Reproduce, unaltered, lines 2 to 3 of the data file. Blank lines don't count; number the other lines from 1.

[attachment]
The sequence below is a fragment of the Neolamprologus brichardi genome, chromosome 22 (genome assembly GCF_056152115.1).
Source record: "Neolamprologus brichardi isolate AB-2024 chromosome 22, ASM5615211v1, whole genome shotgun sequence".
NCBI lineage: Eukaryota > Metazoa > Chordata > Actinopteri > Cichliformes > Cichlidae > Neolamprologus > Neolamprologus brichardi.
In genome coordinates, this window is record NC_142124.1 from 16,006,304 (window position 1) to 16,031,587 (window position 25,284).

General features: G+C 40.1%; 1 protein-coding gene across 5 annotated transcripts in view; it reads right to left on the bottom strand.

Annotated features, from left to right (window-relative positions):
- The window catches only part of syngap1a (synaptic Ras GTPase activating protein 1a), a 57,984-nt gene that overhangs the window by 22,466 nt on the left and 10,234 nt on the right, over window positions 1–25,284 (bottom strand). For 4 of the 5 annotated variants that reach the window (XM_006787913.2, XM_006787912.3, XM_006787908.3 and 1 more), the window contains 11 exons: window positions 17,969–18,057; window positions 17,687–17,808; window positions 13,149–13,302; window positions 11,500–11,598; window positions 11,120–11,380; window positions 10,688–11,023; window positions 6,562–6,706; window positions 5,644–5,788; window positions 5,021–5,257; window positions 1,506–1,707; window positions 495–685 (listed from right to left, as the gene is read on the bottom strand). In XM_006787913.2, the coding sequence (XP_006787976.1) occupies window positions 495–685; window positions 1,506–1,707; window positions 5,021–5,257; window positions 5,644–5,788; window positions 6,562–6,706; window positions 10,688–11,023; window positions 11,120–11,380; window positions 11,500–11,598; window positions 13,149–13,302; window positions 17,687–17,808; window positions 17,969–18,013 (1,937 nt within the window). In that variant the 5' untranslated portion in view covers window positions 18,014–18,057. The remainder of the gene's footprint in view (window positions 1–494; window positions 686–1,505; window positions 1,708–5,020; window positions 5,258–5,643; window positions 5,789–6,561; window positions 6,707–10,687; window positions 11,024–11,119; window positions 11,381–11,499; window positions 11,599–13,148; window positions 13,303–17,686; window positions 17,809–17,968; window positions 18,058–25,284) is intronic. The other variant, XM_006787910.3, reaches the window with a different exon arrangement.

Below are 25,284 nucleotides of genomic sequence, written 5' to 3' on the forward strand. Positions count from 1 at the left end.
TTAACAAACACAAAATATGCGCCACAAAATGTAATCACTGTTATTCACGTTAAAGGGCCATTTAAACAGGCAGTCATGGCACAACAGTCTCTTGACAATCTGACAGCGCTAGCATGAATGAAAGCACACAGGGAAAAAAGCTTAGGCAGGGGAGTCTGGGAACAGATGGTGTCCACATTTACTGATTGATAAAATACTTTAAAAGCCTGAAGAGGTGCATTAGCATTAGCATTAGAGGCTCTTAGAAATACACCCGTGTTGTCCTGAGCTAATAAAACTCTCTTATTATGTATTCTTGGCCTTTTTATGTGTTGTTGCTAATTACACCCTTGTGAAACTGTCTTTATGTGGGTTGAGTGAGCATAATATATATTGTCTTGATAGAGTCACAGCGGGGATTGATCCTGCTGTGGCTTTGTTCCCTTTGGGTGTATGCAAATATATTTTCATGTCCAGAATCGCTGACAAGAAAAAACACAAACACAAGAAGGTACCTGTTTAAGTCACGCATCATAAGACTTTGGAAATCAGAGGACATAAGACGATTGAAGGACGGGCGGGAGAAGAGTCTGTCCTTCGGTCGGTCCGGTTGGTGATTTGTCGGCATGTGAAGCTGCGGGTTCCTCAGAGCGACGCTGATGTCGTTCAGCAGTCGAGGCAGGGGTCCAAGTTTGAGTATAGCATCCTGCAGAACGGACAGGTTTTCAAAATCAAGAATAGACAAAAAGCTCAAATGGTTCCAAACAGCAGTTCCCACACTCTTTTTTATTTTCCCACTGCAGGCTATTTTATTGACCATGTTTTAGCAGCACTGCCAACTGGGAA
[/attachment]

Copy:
Source record: "Neolamprologus brichardi isolate AB-2024 chromosome 22, ASM5615211v1, whole genome shotgun sequence".
NCBI lineage: Eukaryota > Metazoa > Chordata > Actinopteri > Cichliformes > Cichlidae > Neolamprologus > Neolamprologus brichardi.